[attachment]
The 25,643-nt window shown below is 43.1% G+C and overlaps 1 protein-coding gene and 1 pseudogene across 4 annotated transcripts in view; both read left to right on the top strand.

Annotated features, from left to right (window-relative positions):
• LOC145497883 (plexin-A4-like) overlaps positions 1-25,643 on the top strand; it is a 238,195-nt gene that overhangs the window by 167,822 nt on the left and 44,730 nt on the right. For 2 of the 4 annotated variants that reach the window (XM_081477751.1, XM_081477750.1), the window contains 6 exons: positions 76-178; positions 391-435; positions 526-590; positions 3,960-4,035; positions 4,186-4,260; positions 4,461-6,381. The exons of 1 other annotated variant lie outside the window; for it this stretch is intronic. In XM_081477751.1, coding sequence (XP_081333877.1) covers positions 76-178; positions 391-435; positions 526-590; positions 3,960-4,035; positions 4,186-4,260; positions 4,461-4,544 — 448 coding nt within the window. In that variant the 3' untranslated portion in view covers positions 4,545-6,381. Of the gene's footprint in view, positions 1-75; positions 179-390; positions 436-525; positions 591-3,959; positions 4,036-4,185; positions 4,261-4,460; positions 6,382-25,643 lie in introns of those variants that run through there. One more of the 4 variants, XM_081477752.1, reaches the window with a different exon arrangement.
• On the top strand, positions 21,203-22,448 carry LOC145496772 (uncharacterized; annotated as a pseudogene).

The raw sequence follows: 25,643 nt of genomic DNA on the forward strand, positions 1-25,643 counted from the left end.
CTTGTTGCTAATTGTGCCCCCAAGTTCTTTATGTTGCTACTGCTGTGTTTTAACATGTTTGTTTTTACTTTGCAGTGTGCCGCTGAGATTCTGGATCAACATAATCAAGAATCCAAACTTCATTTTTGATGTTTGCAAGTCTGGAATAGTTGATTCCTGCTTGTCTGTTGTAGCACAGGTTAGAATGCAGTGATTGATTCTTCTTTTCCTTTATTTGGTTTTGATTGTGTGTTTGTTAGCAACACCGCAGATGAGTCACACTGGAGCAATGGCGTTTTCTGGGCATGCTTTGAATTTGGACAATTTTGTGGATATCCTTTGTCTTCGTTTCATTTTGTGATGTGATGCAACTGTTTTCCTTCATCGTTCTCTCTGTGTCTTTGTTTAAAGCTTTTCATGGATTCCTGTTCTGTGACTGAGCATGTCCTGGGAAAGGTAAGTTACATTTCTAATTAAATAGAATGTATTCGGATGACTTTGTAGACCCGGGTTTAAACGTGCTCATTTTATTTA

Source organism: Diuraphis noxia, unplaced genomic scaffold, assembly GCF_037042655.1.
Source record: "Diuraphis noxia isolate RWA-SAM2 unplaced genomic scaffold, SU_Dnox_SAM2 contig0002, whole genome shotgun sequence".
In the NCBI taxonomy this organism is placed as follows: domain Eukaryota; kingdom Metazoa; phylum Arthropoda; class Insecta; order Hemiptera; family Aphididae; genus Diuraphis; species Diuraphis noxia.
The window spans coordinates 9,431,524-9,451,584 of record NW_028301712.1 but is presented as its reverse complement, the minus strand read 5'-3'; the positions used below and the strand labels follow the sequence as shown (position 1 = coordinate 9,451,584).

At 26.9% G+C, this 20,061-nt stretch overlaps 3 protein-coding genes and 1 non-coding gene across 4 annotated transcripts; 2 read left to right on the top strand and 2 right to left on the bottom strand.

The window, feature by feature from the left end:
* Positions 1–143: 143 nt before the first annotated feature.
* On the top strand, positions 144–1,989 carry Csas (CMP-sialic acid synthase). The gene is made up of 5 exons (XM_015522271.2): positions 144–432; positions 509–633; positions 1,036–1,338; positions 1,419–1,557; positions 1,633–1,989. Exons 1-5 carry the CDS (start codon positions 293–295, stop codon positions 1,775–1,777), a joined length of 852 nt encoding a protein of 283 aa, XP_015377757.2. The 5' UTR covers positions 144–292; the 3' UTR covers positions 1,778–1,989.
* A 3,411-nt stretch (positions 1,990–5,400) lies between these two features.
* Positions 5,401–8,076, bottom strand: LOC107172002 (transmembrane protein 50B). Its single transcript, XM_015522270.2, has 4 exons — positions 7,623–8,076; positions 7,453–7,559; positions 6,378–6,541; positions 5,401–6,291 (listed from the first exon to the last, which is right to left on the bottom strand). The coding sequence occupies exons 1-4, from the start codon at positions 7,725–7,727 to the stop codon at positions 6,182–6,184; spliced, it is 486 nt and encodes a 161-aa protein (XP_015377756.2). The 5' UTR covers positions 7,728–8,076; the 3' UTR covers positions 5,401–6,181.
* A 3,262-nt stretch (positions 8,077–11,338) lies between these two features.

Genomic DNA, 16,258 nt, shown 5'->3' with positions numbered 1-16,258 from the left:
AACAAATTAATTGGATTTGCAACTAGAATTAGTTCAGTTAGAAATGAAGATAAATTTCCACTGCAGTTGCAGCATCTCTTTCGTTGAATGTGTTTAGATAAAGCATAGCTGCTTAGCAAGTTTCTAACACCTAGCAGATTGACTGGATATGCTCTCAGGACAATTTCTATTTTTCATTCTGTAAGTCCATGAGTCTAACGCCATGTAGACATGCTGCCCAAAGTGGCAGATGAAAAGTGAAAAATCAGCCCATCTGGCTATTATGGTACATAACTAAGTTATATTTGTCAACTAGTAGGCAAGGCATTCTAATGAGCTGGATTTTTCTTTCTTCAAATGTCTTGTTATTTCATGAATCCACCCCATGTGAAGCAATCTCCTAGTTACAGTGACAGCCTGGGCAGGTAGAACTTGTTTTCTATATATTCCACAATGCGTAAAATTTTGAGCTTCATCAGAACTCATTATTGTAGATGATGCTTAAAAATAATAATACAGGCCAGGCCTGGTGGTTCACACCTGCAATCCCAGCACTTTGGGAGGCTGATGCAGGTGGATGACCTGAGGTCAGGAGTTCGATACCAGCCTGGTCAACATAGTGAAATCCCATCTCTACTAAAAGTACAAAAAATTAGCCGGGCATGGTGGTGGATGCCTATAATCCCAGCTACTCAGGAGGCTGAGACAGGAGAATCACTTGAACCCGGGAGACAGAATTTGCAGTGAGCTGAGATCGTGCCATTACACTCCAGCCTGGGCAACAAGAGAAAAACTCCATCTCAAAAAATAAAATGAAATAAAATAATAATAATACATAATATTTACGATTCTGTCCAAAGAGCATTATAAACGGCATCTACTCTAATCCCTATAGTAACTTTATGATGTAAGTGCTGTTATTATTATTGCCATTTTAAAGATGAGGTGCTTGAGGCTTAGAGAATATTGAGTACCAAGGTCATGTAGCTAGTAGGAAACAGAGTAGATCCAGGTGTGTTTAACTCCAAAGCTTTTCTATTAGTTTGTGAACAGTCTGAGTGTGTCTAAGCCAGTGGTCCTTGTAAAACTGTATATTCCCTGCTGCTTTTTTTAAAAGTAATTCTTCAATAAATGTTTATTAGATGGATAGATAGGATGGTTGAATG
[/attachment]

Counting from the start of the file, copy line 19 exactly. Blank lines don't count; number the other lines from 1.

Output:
AACAAATTAATTGGATTTGCAACTAGAATTAGTTCAGTTAGAAATGAAGATAAATTTCCACTGCAGTTGCAGCATCTCTTTCGTTGAATGTGTTTAGATAAAGCATAGCTGCTTAGCAAGTTTCTAACACCTAGCAGATTGACTGGATATGCTCTCAGGACAATTTCTATTTTTCATTCTGTAAGTCCATGAGTCTAACGCCATGTAGACATGCTGCCCAAAGTGGCAGATGAAAAGTGAAAAATCAGCCCATCTGGCTATTATGGTACATAACTAAGTTATATTTGTCAACTAGTAGGCAAGGCATTCTAATGAGCTGGATTTTTCTTTCTTCAAATGTCTTGTTATTTCATGAATCCACCCCATGTGAAGCAATCTCCTAGTTACAGTGACAGCCTGGGCAGGTAGAACTTGTTTTCTATATATTCCACAATGCGTAAAATTTTGAGCTTCATCAGAACTCATTATTGTAGATGATGCTTAAAAATAATAATACAGGCCAGGCCTGGTGGTTCACACCTGCAATCCCAGCACTTTGGGAGGCTGATGCAGGTGGATGACCTGAGGTCAGGAGTTCGATACCAGCCTGGTCAACATAGTGAAATCCCATCTCTACTAAAAGTACAAAAAATTAGCCGGGCATGGTGGTGGATGCCTATAATCCCAGCTACTCAGGAGGCTGAGACAGGAGAATCACTTGAACCCGGGAGACAGAATTTGCAGTGAGCTGAGATCGTGCCATTACACTCCAGCCTGGGCAACAAGAGAAAAACTCCATCTCAAAAAATAAAATGAAATAAAATAATAATAATACATAATATTTACGATTCTGTCCAAAGAGCATTATAAACGGCATCTACTCTAATCCCTATAGTAACTTTATGATGTAAGTGCTGTTATTATTATTGCCATTTTAAAGATGAGGTGCTTGAGGCTTAGAGAATATTGAGTACCAAGGTCATGTAGCTAGTAGGAAACAGAGTAGATCCAGGTGTGTTTAACTCCAAAGCTTTTCTATTAGTTTGTGAACAGTCTGAGTGTGTCTAAGCCAGTGGTCCTTGTAAAACTGTATATTCCCTGCTGCTTTTTTTAAAAGTAATTCTTCAATAAATGTTTATTAGATGGATAGATAGGATGGTTGAATG